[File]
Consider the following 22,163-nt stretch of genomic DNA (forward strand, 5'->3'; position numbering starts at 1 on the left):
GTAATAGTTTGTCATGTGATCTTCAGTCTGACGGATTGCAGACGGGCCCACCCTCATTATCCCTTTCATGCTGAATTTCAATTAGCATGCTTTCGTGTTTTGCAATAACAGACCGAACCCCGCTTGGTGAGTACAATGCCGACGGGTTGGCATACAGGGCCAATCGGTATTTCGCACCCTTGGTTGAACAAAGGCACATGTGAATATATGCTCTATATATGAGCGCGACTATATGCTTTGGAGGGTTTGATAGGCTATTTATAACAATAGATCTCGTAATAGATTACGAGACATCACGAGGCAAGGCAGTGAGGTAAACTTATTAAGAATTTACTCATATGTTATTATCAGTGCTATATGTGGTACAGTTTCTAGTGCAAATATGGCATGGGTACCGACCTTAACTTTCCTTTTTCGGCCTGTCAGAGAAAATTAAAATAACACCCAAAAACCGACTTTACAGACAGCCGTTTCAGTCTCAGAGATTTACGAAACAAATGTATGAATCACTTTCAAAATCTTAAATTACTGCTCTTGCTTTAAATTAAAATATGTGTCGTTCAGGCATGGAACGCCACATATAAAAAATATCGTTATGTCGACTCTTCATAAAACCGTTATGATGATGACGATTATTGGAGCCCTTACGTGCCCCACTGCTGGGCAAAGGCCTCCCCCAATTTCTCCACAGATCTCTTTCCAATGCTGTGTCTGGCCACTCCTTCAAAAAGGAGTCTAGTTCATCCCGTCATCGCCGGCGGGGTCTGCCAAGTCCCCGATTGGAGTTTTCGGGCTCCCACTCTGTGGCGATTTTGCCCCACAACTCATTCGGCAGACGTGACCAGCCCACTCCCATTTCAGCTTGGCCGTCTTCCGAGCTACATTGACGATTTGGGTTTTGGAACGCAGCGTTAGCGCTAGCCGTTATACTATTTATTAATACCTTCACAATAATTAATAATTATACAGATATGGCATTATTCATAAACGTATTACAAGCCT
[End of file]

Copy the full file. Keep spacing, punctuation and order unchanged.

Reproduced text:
Consider the following 22,163-nt stretch of genomic DNA (forward strand, 5'->3'; position numbering starts at 1 on the left):
GTAATAGTTTGTCATGTGATCTTCAGTCTGACGGATTGCAGACGGGCCCACCCTCATTATCCCTTTCATGCTGAATTTCAATTAGCATGCTTTCGTGTTTTGCAATAACAGACCGAACCCCGCTTGGTGAGTACAATGCCGACGGGTTGGCATACAGGGCCAATCGGTATTTCGCACCCTTGGTTGAACAAAGGCACATGTGAATATATGCTCTATATATGAGCGCGACTATATGCTTTGGAGGGTTTGATAGGCTATTTATAACAATAGATCTCGTAATAGATTACGAGACATCACGAGGCAAGGCAGTGAGGTAAACTTATTAAGAATTTACTCATATGTTATTATCAGTGCTATATGTGGTACAGTTTCTAGTGCAAATATGGCATGGGTACCGACCTTAACTTTCCTTTTTCGGCCTGTCAGAGAAAATTAAAATAACACCCAAAAACCGACTTTACAGACAGCCGTTTCAGTCTCAGAGATTTACGAAACAAATGTATGAATCACTTTCAAAATCTTAAATTACTGCTCTTGCTTTAAATTAAAATATGTGTCGTTCAGGCATGGAACGCCACATATAAAAAATATCGTTATGTCGACTCTTCATAAAACCGTTATGATGATGACGATTATTGGAGCCCTTACGTGCCCCACTGCTGGGCAAAGGCCTCCCCCAATTTCTCCACAGATCTCTTTCCAATGCTGTGTCTGGCCACTCCTTCAAAAAGGAGTCTAGTTCATCCCGTCATCGCCGGCGGGGTCTGCCAAGTCCCCGATTGGAGTTTTCGGGCTCCCACTCTGTGGCGATTTTGCCCCACAACTCATTCGGCAGACGTGACCAGCCCACTCCCATTTCAGCTTGGCCGTCTTCCGAGCTACATTGACGATTTGGGTTTTGGAACGCAGCGTTAGCGCTAGCCGTTATACTATTTATTAATACCTTCACAATAATTAATAATTATACAGATATGGCATTATTCATAAACGTATTACAAGCCT